Integrated Reporting: Definition, Purpose & Framework

Instructor: Moses Muiga

Moses teaches finance and accounting. He holds undergraduate degree in finance, he is a certified accountant and studied general business at graduate school.

Integrated reporting provides information on how an organization creates value over time. The lesson defines integrated reporting and describes its purpose, defines the framework of integrated reporting and identifies the key components of the framework.

International Integrated Reporting Council (IIRC)

The International Integrated Reporting Council (IIRC) is a global organization formed by an alliance of members representing regulators, investors, companies, standard setters, accountants and non-governmental organizations (NGOs). IIRC promotes integrated reporting as a method for communicating how an organization creates value.

Integrated Reporting

Integrated reporting is a complete report of components involved in the creation of a company value over the short, medium and long term. Integrated reporting comprises communication of financial capital and non-financial capital contributing to the creation of organizational value. Financial capital and non-financial factors, such as human capital skills, intellectual capital, and social reputation, shape the value of an organization. Integrated reporting requires integrated thinking in order to identify interdependency between internal and external factors that contribute to the organization's value.

The integrated report can be included as part of the organization's regulatory compliant reports or can be presented separately as additional communication.

Purpose of Integrated Reporting

The main objective of integrated reporting is to explain to capital providers how an organization creates value over the short, medium and long term. The focus of integrated reporting is on providers of financial capital because they influence how capital is allocated. Other stakeholders who benefit from integrated reporting include employees, suppliers, customers, policymakers, regulators, business associates, and the local community.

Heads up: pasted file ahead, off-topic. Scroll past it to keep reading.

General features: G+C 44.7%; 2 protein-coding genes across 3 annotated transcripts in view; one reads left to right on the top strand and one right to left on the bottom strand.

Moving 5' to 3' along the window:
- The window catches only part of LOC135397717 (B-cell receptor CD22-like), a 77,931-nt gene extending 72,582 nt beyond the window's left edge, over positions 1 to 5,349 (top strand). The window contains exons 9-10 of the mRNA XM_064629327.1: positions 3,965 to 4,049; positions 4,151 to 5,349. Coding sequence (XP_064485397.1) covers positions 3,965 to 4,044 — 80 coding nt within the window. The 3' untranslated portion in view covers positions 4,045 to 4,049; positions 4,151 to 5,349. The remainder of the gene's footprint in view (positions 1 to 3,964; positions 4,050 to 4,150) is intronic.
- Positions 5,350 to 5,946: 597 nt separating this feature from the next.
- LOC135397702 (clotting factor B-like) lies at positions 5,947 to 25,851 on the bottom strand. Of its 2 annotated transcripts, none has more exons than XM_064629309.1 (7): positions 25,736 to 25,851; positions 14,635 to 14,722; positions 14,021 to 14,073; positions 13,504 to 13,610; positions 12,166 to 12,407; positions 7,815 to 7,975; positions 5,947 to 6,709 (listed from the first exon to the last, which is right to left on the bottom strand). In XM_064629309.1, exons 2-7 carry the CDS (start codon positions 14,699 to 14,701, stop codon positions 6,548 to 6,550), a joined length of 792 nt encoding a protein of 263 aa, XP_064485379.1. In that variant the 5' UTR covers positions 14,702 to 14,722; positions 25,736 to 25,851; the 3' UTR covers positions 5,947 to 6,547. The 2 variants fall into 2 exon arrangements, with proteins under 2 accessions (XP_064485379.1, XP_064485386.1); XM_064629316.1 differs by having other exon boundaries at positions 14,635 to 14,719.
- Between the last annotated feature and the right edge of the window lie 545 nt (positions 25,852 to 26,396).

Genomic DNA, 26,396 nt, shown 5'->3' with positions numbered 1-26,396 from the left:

Framework for Integrated Reporting

The framework for integrated reporting is the guiding principle of information that should be included in the integrated report. The framework for integrated reporting is flexible and accommodates the unique requirements of different organizations in order to enable comparability of information.

The purpose of the framework is to specify the information to be included in an integrated report. The information included helps stakeholders assess the organization's ability to create value. The framework is not a benchmark for evaluating the quality of organization, strategies or performance. Instead, it is a guideline for the necessary information.

The framework guideline is written for-profit companies of any size in the private sector but can be adapted by public companies and non-profit organizations (NGOs)

Key Components of the Integrated Report

Integrated reporting addresses the following key components.

Organizational View and the External Environment

This section addresses the organization structure and the operation condition of the organization. Identified information in this section includes mission and vision, key quantifiable information such as the number of employees, and the external environment affecting the organization.


This section addresses the organizational structure and how the structure supports the ability of the organization to create value in the short, medium and long term. The section links leadership, strategic decisions, organization culture, remuneration and incentives to the creation of organization value.

Business Model

This section addresses the organization's business model. The information reported in this area includes business activities, inputs, outputs, features that can be enhanced and information covered by other sections which are part of the business model.

Risk and Opportunities

This section identifies specific risks and opportunities affecting the organization's ability to create value and highlights the action the organization is taking in dealing with them. Reported information includes internal and external risk, probability of the risk happening and its magnitude and specific steps the organization is taking to address the risk.

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